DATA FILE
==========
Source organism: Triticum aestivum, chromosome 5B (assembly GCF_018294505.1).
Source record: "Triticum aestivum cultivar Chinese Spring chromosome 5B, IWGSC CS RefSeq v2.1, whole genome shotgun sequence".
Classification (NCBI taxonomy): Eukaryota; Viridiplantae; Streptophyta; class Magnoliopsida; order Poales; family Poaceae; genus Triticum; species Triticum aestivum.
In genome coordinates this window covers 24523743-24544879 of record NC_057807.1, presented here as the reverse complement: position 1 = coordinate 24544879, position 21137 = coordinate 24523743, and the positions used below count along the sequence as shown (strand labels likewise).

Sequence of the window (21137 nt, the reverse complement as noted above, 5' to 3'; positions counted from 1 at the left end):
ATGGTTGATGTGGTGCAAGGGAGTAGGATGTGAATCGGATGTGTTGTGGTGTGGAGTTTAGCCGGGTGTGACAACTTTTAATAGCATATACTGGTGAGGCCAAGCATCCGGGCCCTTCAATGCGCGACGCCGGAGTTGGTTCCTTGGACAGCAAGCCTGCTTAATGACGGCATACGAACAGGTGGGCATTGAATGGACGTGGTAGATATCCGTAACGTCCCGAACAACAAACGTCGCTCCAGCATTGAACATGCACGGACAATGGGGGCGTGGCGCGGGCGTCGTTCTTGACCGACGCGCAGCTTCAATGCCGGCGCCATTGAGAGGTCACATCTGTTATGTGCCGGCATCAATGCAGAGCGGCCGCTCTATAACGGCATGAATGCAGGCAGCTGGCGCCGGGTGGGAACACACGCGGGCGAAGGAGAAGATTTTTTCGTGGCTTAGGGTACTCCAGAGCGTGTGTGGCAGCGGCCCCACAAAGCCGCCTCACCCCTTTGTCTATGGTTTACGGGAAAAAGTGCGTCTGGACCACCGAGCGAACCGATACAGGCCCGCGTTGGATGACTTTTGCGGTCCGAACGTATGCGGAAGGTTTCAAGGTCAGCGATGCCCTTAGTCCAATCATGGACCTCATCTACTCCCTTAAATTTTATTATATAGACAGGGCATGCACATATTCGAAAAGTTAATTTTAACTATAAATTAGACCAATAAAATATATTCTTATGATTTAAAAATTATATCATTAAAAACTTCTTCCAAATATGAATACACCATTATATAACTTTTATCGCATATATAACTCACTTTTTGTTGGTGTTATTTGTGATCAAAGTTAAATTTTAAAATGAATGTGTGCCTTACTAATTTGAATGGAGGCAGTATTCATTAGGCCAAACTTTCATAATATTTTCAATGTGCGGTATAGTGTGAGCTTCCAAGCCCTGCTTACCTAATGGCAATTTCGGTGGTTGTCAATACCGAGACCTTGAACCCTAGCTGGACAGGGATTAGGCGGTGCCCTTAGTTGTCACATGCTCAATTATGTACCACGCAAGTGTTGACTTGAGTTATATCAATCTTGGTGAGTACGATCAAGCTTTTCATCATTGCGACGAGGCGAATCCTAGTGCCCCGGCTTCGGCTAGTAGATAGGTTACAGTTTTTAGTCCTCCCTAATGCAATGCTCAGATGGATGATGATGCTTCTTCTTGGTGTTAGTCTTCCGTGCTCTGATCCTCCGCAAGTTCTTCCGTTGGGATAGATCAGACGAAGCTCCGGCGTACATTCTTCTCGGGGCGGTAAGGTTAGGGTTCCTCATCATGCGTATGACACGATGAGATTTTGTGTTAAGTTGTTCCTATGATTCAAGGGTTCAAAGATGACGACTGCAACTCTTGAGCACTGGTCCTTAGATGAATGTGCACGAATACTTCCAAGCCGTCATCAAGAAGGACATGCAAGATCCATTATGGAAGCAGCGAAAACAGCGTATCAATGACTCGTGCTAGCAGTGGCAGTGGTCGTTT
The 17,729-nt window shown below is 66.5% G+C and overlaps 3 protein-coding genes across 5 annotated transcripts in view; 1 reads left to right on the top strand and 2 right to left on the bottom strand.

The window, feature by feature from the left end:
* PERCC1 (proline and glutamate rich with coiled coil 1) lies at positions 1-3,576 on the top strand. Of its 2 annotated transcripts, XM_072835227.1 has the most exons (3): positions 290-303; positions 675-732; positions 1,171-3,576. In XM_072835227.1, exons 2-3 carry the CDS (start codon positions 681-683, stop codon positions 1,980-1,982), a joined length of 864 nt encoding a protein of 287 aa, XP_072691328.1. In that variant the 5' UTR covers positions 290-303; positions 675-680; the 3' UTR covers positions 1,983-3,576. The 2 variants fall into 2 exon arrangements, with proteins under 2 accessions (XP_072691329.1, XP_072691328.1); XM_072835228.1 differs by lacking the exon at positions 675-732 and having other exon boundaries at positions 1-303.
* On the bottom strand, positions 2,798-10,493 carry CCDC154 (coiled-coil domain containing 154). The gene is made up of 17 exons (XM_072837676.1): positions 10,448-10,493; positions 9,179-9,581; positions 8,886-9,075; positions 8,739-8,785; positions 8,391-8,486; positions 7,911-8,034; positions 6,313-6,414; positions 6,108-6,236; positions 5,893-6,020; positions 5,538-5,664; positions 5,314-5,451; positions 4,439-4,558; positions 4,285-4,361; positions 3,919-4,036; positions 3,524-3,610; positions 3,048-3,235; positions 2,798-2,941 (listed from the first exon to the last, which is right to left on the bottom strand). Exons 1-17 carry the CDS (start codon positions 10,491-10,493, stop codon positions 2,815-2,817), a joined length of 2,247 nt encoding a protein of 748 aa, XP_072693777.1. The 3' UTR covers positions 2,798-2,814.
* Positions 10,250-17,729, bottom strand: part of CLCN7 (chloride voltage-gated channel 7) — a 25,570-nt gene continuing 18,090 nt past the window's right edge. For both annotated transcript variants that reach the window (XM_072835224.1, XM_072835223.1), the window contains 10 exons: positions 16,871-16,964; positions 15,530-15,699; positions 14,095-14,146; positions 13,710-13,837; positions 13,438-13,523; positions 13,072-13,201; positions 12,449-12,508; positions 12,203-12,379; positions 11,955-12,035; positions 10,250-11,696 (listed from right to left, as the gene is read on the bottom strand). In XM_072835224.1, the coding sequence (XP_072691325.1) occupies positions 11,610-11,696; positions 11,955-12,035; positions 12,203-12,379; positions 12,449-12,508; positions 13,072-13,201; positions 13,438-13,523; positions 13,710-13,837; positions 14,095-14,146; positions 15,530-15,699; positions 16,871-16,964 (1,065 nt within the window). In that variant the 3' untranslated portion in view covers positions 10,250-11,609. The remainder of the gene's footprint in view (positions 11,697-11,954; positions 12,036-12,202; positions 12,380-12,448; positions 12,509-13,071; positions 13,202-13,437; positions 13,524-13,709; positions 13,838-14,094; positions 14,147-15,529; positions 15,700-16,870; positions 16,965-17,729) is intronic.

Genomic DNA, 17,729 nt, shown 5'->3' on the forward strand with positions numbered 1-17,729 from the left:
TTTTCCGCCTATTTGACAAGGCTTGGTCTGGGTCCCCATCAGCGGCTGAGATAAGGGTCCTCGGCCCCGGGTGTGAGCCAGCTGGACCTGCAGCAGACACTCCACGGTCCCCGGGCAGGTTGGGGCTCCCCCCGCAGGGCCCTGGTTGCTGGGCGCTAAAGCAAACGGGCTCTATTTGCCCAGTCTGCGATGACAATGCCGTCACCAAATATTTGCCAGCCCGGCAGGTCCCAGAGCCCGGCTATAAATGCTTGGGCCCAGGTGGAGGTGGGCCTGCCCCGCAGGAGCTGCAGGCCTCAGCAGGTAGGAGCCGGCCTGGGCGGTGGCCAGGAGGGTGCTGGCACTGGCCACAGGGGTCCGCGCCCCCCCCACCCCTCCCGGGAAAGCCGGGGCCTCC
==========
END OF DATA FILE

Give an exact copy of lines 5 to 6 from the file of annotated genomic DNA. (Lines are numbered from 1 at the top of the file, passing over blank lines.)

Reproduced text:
Sequence of the window (21137 nt, the reverse complement as noted above, 5' to 3'; positions counted from 1 at the left end):
ATGGTTGATGTGGTGCAAGGGAGTAGGATGTGAATCGGATGTGTTGTGGTGTGGAGTTTAGCCGGGTGTGACAACTTTTAATAGCATATACTGGTGAGGCCAAGCATCCGGGCCCTTCAATGCGCGACGCCGGAGTTGGTTCCTTGGACAGCAAGCCTGCTTAATGACGGCATACGAACAGGTGGGCATTGAATGGACGTGGTAGATATCCGTAACGTCCCGAACAACAAACGTCGCTCCAGCATTGAACATGCACGGACAATGGGGGCGTGGCGCGGGCGTCGTTCTTGACCGACGCGCAGCTTCAATGCCGGCGCCATTGAGAGGTCACATCTGTTATGTGCCGGCATCAATGCAGAGCGGCCGCTCTATAACGGCATGAATGCAGGCAGCTGGCGCCGGGTGGGAACACACGCGGGCGAAGGAGAAGATTTTTTCGTGGCTTAGGGTACTCCAGAGCGTGTGTGGCAGCGGCCCCACAAAGCCGCCTCACCCCTTTGTCTATGGTTTACGGGAAAAAGTGCGTCTGGACCACCGAGCGAACCGATACAGGCCCGCGTTGGATGACTTTTGCGGTCCGAACGTATGCGGAAGGTTTCAAGGTCAGCGATGCCCTTAGTCCAATCATGGACCTCATCTACTCCCTTAAATTTTATTATATAGACAGGGCATGCACATATTCGAAAAGTTAATTTTAACTATAAATTAGACCAATAAAATATATTCTTATGATTTAAAAATTATATCATTAAAAACTTCTTCCAAATATGAATACACCATTATATAACTTTTATCGCATATATAACTCACTTTTTGTTGGTGTTATTTGTGATCAAAGTTAAATTTTAAAATGAATGTGTGCCTTACTAATTTGAATGGAGGCAGTATTCATTAGGCCAAACTTTCATAATATTTTCAATGTGCGGTATAGTGTGAGCTTCCAAGCCCTGCTTACCTAATGGCAATTTCGGTGGTTGTCAATACCGAGACCTTGAACCCTAGCTGGACAGGGATTAGGCGGTGCCCTTAGTTGTCACATGCTCAATTATGTACCACGCAAGTGTTGACTTGAGTTATATCAATCTTGGTGAGTACGATCAAGCTTTTCATCATTGCGACGAGGCGAATCCTAGTGCCCCGGCTTCGGCTAGTAGATAGGTTACAGTTTTTAGTCCTCCCTAATGCAATGCTCAGATGGATGATGATGCTTCTTCTTGGTGTTAGTCTTCCGTGCTCTGATCCTCCGCAAGTTCTTCCGTTGGGATAGATCAGACGAAGCTCCGGCGTACATTCTTCTCGGGGCGGTAAGGTTAGGGTTCCTCATCATGCGTATGACACGATGAGATTTTGTGTTAAGTTGTTCCTATGATTCAAGGGTTCAAAGATGACGACTGCAACTCTTGAGCACTGGTCCTTAGATGAATGTGCACGAATACTTCCAAGCCGTCATCAAGAAGGACATGCAAGATCCATTATGGAAGCAGCGAAAACAGCGTATCAATGACTCGTGCTAGCAGTGGCAGTGGTCGTTT